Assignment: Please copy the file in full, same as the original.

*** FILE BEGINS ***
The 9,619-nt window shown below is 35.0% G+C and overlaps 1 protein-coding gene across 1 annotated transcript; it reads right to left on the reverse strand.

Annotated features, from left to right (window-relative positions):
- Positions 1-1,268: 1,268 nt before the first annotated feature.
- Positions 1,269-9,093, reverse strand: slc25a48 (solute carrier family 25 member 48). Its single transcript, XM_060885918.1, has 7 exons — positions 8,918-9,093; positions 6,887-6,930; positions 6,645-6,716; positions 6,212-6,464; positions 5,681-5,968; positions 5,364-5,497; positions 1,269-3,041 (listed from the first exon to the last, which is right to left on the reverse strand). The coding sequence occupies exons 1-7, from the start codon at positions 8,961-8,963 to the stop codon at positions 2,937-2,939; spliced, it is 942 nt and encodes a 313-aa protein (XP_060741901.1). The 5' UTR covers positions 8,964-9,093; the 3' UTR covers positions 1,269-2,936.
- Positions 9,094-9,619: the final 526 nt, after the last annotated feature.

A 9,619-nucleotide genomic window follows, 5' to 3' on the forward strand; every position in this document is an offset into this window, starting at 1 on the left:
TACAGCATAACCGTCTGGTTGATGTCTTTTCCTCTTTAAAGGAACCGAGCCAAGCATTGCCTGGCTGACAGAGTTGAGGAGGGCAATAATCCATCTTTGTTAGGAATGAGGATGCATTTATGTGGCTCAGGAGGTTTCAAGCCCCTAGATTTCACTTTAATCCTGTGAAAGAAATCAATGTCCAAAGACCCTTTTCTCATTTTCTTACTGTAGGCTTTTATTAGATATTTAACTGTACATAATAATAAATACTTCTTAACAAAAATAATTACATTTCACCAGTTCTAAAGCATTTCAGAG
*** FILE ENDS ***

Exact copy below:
The 9,619-nt window shown below is 35.0% G+C and overlaps 1 protein-coding gene across 1 annotated transcript; it reads right to left on the reverse strand.

Annotated features, from left to right (window-relative positions):
- Positions 1-1,268: 1,268 nt before the first annotated feature.
- Positions 1,269-9,093, reverse strand: slc25a48 (solute carrier family 25 member 48). Its single transcript, XM_060885918.1, has 7 exons — positions 8,918-9,093; positions 6,887-6,930; positions 6,645-6,716; positions 6,212-6,464; positions 5,681-5,968; positions 5,364-5,497; positions 1,269-3,041 (listed from the first exon to the last, which is right to left on the reverse strand). The coding sequence occupies exons 1-7, from the start codon at positions 8,961-8,963 to the stop codon at positions 2,937-2,939; spliced, it is 942 nt and encodes a 313-aa protein (XP_060741901.1). The 5' UTR covers positions 8,964-9,093; the 3' UTR covers positions 1,269-2,936.
- Positions 9,094-9,619: the final 526 nt, after the last annotated feature.

A 9,619-nucleotide genomic window follows, 5' to 3' on the forward strand; every position in this document is an offset into this window, starting at 1 on the left:
TACAGCATAACCGTCTGGTTGATGTCTTTTCCTCTTTAAAGGAACCGAGCCAAGCATTGCCTGGCTGACAGAGTTGAGGAGGGCAATAATCCATCTTTGTTAGGAATGAGGATGCATTTATGTGGCTCAGGAGGTTTCAAGCCCCTAGATTTCACTTTAATCCTGTGAAAGAAATCAATGTCCAAAGACCCTTTTCTCATTTTCTTACTGTAGGCTTTTATTAGATATTTAACTGTACATAATAATAAATACTTCTTAACAAAAATAATTACATTTCACCAGTTCTAAAGCATTTCAGAG